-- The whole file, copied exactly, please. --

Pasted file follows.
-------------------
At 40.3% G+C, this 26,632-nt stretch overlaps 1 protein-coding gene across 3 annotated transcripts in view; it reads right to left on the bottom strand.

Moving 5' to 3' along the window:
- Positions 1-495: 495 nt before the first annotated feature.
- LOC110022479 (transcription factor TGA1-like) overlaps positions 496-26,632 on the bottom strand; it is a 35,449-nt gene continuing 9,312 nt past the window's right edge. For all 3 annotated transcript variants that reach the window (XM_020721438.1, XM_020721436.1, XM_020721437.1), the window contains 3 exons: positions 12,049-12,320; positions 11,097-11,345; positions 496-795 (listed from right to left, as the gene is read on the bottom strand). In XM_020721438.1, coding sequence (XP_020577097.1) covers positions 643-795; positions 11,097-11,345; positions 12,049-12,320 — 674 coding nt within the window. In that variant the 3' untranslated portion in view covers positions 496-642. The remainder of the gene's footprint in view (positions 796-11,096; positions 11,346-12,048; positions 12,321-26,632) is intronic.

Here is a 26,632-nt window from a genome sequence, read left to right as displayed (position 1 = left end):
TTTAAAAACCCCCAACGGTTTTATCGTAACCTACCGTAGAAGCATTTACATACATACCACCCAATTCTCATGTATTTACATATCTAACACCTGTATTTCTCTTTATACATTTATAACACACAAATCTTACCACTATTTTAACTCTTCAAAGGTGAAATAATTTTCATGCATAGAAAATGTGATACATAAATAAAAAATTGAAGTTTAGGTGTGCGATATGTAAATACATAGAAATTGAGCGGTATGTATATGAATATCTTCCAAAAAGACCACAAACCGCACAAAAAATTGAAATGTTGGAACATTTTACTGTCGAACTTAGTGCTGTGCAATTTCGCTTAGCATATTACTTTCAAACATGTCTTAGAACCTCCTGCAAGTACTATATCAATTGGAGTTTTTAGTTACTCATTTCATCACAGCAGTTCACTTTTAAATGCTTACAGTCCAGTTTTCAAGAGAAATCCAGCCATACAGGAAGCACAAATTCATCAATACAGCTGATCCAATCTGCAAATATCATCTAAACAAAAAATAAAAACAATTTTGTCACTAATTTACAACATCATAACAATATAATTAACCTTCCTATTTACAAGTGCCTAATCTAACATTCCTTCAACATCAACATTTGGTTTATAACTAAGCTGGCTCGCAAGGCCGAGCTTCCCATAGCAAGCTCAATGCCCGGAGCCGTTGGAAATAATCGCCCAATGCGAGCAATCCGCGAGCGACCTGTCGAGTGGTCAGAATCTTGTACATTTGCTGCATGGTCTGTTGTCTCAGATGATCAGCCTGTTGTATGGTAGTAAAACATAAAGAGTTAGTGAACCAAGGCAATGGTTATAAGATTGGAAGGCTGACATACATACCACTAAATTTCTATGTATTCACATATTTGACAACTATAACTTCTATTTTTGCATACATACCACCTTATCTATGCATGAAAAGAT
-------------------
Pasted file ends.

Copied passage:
At 40.3% G+C, this 26,632-nt stretch overlaps 1 protein-coding gene across 3 annotated transcripts in view; it reads right to left on the bottom strand.

Moving 5' to 3' along the window:
- Positions 1-495: 495 nt before the first annotated feature.
- LOC110022479 (transcription factor TGA1-like) overlaps positions 496-26,632 on the bottom strand; it is a 35,449-nt gene continuing 9,312 nt past the window's right edge. For all 3 annotated transcript variants that reach the window (XM_020721438.1, XM_020721436.1, XM_020721437.1), the window contains 3 exons: positions 12,049-12,320; positions 11,097-11,345; positions 496-795 (listed from right to left, as the gene is read on the bottom strand). In XM_020721438.1, coding sequence (XP_020577097.1) covers positions 643-795; positions 11,097-11,345; positions 12,049-12,320 — 674 coding nt within the window. In that variant the 3' untranslated portion in view covers positions 496-642. The remainder of the gene's footprint in view (positions 796-11,096; positions 11,346-12,048; positions 12,321-26,632) is intronic.

Here is a 26,632-nt window from a genome sequence, read left to right as displayed (position 1 = left end):
TTTAAAAACCCCCAACGGTTTTATCGTAACCTACCGTAGAAGCATTTACATACATACCACCCAATTCTCATGTATTTACATATCTAACACCTGTATTTCTCTTTATACATTTATAACACACAAATCTTACCACTATTTTAACTCTTCAAAGGTGAAATAATTTTCATGCATAGAAAATGTGATACATAAATAAAAAATTGAAGTTTAGGTGTGCGATATGTAAATACATAGAAATTGAGCGGTATGTATATGAATATCTTCCAAAAAGACCACAAACCGCACAAAAAATTGAAATGTTGGAACATTTTACTGTCGAACTTAGTGCTGTGCAATTTCGCTTAGCATATTACTTTCAAACATGTCTTAGAACCTCCTGCAAGTACTATATCAATTGGAGTTTTTAGTTACTCATTTCATCACAGCAGTTCACTTTTAAATGCTTACAGTCCAGTTTTCAAGAGAAATCCAGCCATACAGGAAGCACAAATTCATCAATACAGCTGATCCAATCTGCAAATATCATCTAAACAAAAAATAAAAACAATTTTGTCACTAATTTACAACATCATAACAATATAATTAACCTTCCTATTTACAAGTGCCTAATCTAACATTCCTTCAACATCAACATTTGGTTTATAACTAAGCTGGCTCGCAAGGCCGAGCTTCCCATAGCAAGCTCAATGCCCGGAGCCGTTGGAAATAATCGCCCAATGCGAGCAATCCGCGAGCGACCTGTCGAGTGGTCAGAATCTTGTACATTTGCTGCATGGTCTGTTGTCTCAGATGATCAGCCTGTTGTATGGTAGTAAAACATAAAGAGTTAGTGAACCAAGGCAATGGTTATAAGATTGGAAGGCTGACATACATACCACTAAATTTCTATGTATTCACATATTTGACAACTATAACTTCTATTTTTGCATACATACCACCTTATCTATGCATGAAAAGAT